Saturday, June 14, 2014
In the mid 1800-s, the start of the Great Choultry Plain was marked by a large garden, next to St George's Cathedral, belonging to the Madras Horticultural Society. This society was established in 1835 and may quite possibly have been inspired by the one that was established in Calcutta in 1820. Dr Robert Wight, the Scottish botanist who was the driving force behind the Society was certainly a man who got around. The Calcutta Monthly Journal for 1836 describes Dr Wight sending a dissertation on Joomlah Hill Rice to the Secretary of the Agri-Horticultural Society of India; that Journal also describes the General Meeting of the Madras Agricultural and Horticultural Society on October 8, 1836.
Strangely, the Calcutta institution did not take the Madras Society in its fold. There does not seem to be any one reason for this, but it could be due to the Governors of these cities trying to be one-up over the other. The Governor of Madras was the chief patron of the Society and he was probably loath to hand over control to his Calcutta counterpart. The 22-acre space given to the Society was probably well used by Dr Wight to conduct his experiments as well as to document the specimens that were collected from all over south India. Helping him in the documentation were 'native artists' Rungiah and Govindoo. Much of their work was shipped to England. The Royal Botanic Garden at Edinburgh has the works of Dr Wight and his artists in their collection.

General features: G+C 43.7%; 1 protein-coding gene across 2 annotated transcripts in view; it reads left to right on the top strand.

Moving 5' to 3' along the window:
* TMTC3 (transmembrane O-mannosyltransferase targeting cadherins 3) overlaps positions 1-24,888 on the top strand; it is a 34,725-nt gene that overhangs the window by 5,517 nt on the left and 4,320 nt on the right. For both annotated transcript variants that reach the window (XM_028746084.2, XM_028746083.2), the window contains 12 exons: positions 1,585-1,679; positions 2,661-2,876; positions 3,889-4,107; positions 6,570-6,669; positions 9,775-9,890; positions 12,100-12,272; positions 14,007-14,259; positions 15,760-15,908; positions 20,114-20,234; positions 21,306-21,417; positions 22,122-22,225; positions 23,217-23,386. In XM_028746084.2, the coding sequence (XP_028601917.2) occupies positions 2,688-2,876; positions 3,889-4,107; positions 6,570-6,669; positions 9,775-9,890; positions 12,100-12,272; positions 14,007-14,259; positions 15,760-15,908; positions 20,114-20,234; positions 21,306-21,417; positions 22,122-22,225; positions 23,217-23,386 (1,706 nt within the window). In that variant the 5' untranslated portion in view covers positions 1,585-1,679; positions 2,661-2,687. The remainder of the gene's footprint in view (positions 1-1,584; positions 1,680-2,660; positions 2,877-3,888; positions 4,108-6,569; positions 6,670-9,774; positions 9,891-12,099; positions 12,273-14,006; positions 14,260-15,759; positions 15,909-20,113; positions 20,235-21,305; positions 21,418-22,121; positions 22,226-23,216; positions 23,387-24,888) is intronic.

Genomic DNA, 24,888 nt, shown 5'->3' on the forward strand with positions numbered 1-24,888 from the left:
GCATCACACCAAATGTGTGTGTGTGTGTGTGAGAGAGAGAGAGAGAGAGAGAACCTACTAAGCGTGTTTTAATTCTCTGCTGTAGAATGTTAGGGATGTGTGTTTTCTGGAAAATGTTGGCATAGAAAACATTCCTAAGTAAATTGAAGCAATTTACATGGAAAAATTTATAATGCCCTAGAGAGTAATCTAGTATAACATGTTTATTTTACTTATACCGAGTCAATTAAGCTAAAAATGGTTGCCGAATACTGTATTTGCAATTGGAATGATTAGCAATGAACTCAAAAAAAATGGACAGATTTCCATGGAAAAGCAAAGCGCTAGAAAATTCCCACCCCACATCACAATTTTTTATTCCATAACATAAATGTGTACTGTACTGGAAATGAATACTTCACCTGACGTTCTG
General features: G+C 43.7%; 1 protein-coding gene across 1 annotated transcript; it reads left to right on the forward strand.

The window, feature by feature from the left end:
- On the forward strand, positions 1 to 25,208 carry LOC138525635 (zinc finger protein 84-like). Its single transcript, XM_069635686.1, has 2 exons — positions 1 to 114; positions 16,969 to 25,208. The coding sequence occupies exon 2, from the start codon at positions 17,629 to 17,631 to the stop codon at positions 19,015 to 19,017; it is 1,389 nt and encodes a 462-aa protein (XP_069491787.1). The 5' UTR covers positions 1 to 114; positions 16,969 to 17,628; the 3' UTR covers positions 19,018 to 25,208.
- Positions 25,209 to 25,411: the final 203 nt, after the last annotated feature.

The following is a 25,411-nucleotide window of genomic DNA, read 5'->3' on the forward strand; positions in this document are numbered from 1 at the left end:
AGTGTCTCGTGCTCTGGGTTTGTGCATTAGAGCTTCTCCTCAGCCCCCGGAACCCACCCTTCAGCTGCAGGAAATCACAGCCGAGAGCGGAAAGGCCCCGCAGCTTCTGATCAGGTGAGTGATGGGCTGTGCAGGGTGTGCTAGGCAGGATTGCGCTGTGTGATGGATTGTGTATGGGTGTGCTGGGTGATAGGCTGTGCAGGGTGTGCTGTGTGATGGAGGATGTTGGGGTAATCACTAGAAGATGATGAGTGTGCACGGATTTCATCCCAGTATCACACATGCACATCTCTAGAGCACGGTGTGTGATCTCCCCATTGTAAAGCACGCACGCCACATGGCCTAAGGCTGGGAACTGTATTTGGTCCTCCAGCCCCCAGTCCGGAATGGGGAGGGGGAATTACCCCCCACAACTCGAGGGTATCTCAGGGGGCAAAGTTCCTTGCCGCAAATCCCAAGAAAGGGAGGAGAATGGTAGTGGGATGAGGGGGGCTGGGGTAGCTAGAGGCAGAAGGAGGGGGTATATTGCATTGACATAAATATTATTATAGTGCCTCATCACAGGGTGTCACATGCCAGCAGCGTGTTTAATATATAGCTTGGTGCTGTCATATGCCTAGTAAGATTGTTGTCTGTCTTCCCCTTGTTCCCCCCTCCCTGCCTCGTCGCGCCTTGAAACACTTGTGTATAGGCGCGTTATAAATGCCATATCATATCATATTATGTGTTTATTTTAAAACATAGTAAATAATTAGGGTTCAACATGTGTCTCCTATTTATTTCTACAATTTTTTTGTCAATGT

When Cathedral Road was built, the Society's gardens were divided; the part on the south side was comparatively neglected and in 1962 was handed over to Krishna Rao, a restauranteur, who created the first drive-in restaurant in India. The title to the gardens were in dispute for a very long time; finally, sometime in 2008, the courts ruled in favour of the Government, which has now full control of the Agri-Horticultural Society. The drive-in closed in 2008 and was developed into the Semmozhi Poonga. The part on the north side of Cathedral Road continues to be a woodland, with a nursery and this building having the Society's offices (?) inside. But the composition of the Society itself seems to be a mystery - all that is known is that it is run by the state government!